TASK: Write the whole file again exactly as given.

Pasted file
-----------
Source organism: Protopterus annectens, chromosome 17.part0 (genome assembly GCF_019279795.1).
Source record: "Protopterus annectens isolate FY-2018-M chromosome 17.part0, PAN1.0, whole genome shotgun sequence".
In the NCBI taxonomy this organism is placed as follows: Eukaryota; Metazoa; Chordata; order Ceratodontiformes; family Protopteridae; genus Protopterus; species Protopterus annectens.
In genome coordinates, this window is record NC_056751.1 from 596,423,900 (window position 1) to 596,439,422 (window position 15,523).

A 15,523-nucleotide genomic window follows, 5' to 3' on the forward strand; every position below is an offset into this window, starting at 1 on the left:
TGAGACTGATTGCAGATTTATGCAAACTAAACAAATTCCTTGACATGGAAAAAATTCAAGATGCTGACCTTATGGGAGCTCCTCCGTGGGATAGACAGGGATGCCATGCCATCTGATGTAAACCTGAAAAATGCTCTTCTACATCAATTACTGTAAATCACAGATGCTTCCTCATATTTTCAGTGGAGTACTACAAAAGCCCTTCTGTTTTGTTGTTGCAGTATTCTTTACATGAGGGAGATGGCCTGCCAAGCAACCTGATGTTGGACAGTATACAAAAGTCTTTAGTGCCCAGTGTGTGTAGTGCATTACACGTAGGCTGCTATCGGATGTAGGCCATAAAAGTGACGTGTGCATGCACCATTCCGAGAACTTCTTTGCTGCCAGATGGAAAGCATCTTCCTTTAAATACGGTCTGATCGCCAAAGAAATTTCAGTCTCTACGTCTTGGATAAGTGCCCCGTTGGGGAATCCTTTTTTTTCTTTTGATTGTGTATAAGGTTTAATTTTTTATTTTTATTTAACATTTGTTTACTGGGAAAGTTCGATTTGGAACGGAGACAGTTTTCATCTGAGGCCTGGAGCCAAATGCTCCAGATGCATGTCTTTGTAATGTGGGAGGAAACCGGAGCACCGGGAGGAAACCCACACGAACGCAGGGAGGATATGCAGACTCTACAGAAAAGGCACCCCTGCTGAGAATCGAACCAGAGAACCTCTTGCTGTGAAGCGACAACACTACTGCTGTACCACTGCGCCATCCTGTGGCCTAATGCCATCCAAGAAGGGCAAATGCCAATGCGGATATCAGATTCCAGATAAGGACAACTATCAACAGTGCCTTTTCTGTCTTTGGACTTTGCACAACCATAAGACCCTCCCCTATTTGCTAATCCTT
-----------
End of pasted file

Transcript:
Source organism: Protopterus annectens, chromosome 17.part0 (genome assembly GCF_019279795.1).
Source record: "Protopterus annectens isolate FY-2018-M chromosome 17.part0, PAN1.0, whole genome shotgun sequence".
In the NCBI taxonomy this organism is placed as follows: Eukaryota; Metazoa; Chordata; order Ceratodontiformes; family Protopteridae; genus Protopterus; species Protopterus annectens.
In genome coordinates, this window is record NC_056751.1 from 596,423,900 (window position 1) to 596,439,422 (window position 15,523).

A 15,523-nucleotide genomic window follows, 5' to 3' on the forward strand; every position below is an offset into this window, starting at 1 on the left:
TGAGACTGATTGCAGATTTATGCAAACTAAACAAATTCCTTGACATGGAAAAAATTCAAGATGCTGACCTTATGGGAGCTCCTCCGTGGGATAGACAGGGATGCCATGCCATCTGATGTAAACCTGAAAAATGCTCTTCTACATCAATTACTGTAAATCACAGATGCTTCCTCATATTTTCAGTGGAGTACTACAAAAGCCCTTCTGTTTTGTTGTTGCAGTATTCTTTACATGAGGGAGATGGCCTGCCAAGCAACCTGATGTTGGACAGTATACAAAAGTCTTTAGTGCCCAGTGTGTGTAGTGCATTACACGTAGGCTGCTATCGGATGTAGGCCATAAAAGTGACGTGTGCATGCACCATTCCGAGAACTTCTTTGCTGCCAGATGGAAAGCATCTTCCTTTAAATACGGTCTGATCGCCAAAGAAATTTCAGTCTCTACGTCTTGGATAAGTGCCCCGTTGGGGAATCCTTTTTTTTCTTTTGATTGTGTATAAGGTTTAATTTTTTATTTTTATTTAACATTTGTTTACTGGGAAAGTTCGATTTGGAACGGAGACAGTTTTCATCTGAGGCCTGGAGCCAAATGCTCCAGATGCATGTCTTTGTAATGTGGGAGGAAACCGGAGCACCGGGAGGAAACCCACACGAACGCAGGGAGGATATGCAGACTCTACAGAAAAGGCACCCCTGCTGAGAATCGAACCAGAGAACCTCTTGCTGTGAAGCGACAACACTACTGCTGTACCACTGCGCCATCCTGTGGCCTAATGCCATCCAAGAAGGGCAAATGCCAATGCGGATATCAGATTCCAGATAAGGACAACTATCAACAGTGCCTTTTCTGTCTTTGGACTTTGCACAACCATAAGACCCTCCCCTATTTGCTAATCCTT